Should I stay or should I go? With apologies to The Clash, that's the question many homeowners are asking themselves. Does it make more sense to renovate your current home, or should you look for a home that is a better fit for your current needs?
Data from the National Association of Realtors (NAR) suggests that people are choosing the former or at least rejecting the latter. For two years in a row, the median home duration (the amount of time homeowners have lived in their current home) has been ten years the highest median home duration value in the 32 years that the NAR has been collecting mobility data.
Data from the US Census backs up this premise, showing a long slow trend of declining moving rates. Approximately 11.2% of Americans moved between 2015 and 2016, the lowest value since the Census Bureau began collecting data in 1948.
Low mobility numbers may represent increased contentment with existing homes, but it probably is more representative of the many challenges faced by homebuyers both new homebuyers attempting to enter the market and current homeowners attempting to upgrade.
The biggest challenge is finding a home to buy. Currently, there is just over four months' supply of homes on the market. However, economists deem a six-month supply of homes to be a sign of a healthy and balanced market.
The supply is particularly tough in the mid-price and starter home market for two main reasons investors scooped up many starter homes during the housing crisis and turned them into profitable rental properties, and builders tend to focus on more expensive homes as higher costs and regulatory restrictions make it difficult to turn a profit on more affordable housing.
With an insufficient supply to meet demand, home prices are rising good news if you already own a home but bad news if you want to buy one.
Potential new homeowners who are priced out of the market are forced into rental properties while they save up the resources to enter the market. In turn, the rental market is booming making landlords less likely to sell those rental properties. This continues the slowly spiraling imbalance between supply and demand.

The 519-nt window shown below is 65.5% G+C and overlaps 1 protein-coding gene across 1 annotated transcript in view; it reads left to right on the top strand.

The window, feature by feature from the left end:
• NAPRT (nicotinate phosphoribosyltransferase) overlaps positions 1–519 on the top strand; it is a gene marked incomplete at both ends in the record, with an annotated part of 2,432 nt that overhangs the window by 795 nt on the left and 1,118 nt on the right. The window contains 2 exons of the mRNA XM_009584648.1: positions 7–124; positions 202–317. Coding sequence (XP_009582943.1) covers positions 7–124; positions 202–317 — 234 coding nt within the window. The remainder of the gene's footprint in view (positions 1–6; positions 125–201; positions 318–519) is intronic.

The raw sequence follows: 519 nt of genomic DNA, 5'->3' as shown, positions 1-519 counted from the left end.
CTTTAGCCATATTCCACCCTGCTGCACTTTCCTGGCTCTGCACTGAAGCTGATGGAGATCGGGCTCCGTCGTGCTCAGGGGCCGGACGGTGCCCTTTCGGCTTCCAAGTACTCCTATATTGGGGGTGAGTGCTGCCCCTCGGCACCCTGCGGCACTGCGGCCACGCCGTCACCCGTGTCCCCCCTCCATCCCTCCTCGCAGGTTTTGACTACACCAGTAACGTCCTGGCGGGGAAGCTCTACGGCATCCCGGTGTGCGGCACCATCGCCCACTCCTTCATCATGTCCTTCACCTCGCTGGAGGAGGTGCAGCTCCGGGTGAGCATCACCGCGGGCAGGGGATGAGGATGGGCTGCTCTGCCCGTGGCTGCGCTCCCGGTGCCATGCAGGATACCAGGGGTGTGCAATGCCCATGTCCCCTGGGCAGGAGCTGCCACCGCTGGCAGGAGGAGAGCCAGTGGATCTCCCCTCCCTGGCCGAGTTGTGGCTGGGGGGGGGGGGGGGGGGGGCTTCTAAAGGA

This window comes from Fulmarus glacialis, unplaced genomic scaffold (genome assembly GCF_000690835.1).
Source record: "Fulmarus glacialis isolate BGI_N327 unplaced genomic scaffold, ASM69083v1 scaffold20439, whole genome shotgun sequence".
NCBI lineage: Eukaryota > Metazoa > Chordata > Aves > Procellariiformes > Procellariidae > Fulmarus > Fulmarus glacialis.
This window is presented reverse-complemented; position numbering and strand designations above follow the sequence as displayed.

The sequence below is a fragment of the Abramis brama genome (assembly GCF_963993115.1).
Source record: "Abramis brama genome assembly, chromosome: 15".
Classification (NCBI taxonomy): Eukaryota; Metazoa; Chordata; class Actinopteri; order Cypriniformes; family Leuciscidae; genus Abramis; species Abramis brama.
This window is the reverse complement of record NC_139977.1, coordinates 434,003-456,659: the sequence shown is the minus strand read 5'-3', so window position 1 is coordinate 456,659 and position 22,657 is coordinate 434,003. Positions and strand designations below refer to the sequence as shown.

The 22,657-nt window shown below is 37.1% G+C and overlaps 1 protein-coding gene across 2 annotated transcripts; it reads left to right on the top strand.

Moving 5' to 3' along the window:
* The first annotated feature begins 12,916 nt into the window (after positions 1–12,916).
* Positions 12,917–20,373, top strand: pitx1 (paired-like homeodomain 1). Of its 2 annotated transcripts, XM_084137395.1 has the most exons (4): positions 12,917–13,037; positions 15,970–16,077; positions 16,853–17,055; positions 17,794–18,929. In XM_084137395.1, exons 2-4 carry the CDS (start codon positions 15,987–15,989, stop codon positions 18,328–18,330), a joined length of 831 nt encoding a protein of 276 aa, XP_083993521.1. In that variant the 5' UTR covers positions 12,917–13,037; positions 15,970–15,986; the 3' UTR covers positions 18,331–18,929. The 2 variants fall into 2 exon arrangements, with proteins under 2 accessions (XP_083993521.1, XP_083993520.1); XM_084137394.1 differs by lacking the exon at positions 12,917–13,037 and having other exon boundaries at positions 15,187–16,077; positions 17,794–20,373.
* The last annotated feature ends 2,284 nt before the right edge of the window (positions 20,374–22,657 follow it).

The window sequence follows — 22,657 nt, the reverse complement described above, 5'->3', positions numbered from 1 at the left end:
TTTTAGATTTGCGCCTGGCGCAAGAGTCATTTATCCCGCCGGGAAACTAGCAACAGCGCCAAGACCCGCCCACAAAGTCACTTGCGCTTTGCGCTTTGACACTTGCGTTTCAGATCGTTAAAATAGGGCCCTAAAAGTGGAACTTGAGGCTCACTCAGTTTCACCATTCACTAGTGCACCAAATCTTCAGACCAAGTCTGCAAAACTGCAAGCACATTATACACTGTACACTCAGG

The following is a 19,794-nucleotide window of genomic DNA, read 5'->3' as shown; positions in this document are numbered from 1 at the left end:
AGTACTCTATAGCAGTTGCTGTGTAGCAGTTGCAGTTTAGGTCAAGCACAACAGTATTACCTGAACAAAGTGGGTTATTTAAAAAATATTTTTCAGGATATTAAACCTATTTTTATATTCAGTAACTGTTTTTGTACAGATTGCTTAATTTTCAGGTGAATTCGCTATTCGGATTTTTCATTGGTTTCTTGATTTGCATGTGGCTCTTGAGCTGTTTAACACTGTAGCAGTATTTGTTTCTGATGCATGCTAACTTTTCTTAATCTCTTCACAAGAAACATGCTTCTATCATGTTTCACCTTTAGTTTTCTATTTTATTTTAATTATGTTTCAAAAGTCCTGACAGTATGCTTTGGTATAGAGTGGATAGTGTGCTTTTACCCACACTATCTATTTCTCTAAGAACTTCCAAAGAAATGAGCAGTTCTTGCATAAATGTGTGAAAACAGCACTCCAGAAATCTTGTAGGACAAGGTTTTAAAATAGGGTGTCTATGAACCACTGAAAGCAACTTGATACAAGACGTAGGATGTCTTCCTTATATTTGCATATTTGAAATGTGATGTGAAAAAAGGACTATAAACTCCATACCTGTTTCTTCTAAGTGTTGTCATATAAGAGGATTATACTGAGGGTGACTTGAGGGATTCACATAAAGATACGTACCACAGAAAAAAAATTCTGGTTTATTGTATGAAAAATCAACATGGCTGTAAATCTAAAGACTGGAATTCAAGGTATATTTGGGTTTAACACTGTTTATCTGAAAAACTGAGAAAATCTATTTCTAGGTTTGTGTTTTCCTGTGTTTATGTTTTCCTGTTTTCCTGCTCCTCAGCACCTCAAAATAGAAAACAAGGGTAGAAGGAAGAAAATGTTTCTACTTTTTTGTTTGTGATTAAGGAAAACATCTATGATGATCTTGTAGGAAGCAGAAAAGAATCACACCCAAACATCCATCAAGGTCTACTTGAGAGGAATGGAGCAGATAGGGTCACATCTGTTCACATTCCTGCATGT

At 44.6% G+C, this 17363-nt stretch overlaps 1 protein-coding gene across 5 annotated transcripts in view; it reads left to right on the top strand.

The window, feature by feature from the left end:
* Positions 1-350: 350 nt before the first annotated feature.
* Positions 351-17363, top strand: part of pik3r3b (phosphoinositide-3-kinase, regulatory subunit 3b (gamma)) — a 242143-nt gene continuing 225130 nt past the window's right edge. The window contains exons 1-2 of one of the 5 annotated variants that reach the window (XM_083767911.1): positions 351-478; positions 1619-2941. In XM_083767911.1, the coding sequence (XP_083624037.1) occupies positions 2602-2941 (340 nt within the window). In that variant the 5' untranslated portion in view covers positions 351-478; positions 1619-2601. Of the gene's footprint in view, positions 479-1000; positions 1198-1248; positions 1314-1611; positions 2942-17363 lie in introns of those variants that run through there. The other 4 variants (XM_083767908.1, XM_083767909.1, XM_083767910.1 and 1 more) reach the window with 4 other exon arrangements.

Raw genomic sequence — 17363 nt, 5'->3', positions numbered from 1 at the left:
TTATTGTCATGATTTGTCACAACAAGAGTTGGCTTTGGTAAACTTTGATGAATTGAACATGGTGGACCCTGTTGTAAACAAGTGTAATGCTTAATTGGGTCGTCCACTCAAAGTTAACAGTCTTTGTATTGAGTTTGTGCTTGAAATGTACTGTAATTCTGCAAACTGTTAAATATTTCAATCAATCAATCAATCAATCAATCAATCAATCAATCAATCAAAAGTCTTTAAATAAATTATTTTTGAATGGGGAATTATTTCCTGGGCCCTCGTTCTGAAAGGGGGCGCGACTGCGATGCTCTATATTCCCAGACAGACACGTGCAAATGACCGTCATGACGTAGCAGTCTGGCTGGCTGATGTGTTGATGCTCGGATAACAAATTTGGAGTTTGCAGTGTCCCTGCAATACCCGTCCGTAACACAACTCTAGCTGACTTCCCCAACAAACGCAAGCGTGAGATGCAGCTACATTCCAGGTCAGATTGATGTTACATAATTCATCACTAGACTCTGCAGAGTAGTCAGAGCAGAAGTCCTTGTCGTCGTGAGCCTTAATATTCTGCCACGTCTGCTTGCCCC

Mid-price and higher-end homes are also increasing in price, causing current homeowners to remain gun-shy of taking on fresh housing debt. If you've built up enough equity in your home for proper financing, why not increase your home's value by renovating instead? Spending on renovations has already reached record levels, and, according to data from the Joint Center for Housing Studies at Harvard University, renovation spending is expected to grow 7.7% in the third quarter of 2018 (compared to 6.4% in Q3 2017).
As current homeowners renovate instead of sell, the starter and mid-price home market is squeezed even further and first-time homebuyers face an even greater challenge. In essence, the lack of mobility grinds the entire housing market to a halt because first-time homebuyers have no affordable options. It's all about balance and the low mobility numbers reflect the increasing imbalance in today's housing market.
Given the above information, we revisit the question should you stay or should you go? Only you can decide what's right for your situation, but keep in mind that if you decide to go, you face increasing challenges. Start your search well in advance to give you time to find the best home at the right price, and keep your financial house in order to be in a position to take advantage of a good deal when you find one.
MoneyTips is happy to help you get free mortgage and refinance quotes from top lenders.
Originally Posted at: https://www.moneytips.com/homeowners-mobility-at-30-year-low/890
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